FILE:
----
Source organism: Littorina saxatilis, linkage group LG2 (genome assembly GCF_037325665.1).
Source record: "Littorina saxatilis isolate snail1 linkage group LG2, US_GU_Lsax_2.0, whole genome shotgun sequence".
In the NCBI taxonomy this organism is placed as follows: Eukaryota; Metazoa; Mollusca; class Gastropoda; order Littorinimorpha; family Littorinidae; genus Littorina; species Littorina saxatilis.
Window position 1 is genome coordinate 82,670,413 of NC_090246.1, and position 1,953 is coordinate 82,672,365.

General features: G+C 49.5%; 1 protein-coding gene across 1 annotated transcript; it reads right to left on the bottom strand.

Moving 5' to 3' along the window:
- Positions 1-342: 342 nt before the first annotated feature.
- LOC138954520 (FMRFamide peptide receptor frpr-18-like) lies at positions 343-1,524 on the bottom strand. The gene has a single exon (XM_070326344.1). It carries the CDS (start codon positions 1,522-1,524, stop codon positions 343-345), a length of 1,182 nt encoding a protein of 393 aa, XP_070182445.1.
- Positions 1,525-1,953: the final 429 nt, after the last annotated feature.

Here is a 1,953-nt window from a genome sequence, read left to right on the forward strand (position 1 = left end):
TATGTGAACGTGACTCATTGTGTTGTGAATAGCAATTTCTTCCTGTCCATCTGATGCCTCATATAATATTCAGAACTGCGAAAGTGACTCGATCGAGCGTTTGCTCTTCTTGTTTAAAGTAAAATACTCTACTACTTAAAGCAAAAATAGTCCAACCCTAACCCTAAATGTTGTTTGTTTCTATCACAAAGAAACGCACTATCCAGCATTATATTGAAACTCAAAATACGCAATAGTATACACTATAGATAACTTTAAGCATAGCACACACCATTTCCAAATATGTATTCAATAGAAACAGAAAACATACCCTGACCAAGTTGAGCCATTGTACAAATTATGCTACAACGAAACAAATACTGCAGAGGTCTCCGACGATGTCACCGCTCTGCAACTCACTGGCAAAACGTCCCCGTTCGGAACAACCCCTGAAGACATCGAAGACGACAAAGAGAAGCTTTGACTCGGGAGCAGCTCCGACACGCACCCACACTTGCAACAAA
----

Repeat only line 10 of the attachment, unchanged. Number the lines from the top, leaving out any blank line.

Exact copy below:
Here is a 1,953-nt window from a genome sequence, read left to right on the forward strand (position 1 = left end):